The government's objective of ensuring that homebuyers and lenders have access to relevant environmental information about property being bought is well founded. However, the current proposals as set out in the consultation document do not reflect current best practice or the guidance set out in the Law Society's Warning Card or the Society's Conveyancing Handbook.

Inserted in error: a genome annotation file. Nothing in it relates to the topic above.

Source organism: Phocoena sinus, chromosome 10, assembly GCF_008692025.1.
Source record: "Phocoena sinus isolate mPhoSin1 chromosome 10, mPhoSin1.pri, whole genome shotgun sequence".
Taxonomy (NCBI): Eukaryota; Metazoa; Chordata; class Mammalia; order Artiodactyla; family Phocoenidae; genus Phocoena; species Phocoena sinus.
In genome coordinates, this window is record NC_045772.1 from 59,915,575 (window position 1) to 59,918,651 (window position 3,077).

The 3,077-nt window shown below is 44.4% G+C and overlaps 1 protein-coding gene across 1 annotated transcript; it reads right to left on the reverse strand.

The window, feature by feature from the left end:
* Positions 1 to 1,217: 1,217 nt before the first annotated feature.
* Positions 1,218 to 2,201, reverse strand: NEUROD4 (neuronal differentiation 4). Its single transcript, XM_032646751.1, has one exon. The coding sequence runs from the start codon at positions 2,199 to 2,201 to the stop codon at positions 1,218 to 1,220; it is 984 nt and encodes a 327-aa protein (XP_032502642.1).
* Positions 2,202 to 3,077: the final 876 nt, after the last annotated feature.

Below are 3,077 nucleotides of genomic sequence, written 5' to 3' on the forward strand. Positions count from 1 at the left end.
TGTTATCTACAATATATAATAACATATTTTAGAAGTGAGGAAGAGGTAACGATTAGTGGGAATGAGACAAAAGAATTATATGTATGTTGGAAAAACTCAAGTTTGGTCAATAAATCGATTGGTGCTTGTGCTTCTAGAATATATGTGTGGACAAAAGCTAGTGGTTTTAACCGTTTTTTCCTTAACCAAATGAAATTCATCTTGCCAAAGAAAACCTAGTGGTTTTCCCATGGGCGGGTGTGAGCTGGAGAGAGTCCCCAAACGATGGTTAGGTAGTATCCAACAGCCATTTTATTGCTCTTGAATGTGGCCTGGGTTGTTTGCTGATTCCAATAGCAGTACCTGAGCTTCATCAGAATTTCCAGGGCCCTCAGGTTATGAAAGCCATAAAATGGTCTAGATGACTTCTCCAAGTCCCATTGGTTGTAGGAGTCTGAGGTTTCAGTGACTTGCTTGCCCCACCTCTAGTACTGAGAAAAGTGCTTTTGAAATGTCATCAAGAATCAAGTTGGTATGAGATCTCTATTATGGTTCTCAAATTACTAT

The author of this submission, Nick Lightbody, is a lawyer who has taken a strong interest in the issue of environmental reporting for property transactions for more than a decade and has been an active member of the Law Society's Planning and Environmental Law Committee. He assisted in the preparation of the Law Society's Warning Card on Contaminated Land and prepares the relevant text on this issue for the Law Society's Conveyancing Handbook—the standard text for conveyancers. He is a contributor to Butterworth's Encyclopaedia of Forms & Precedents regarding environmental liability and real property. Over the past year he has presented lectures to hundreds of solicitors all over England on good practice in conveyancing regarding environmental liability. He believes that appropriate and relevant clear practical and achievable advice on good practice regarding environmental liability in property transactions is essential and will be welcomed by solicitors and their clients alike.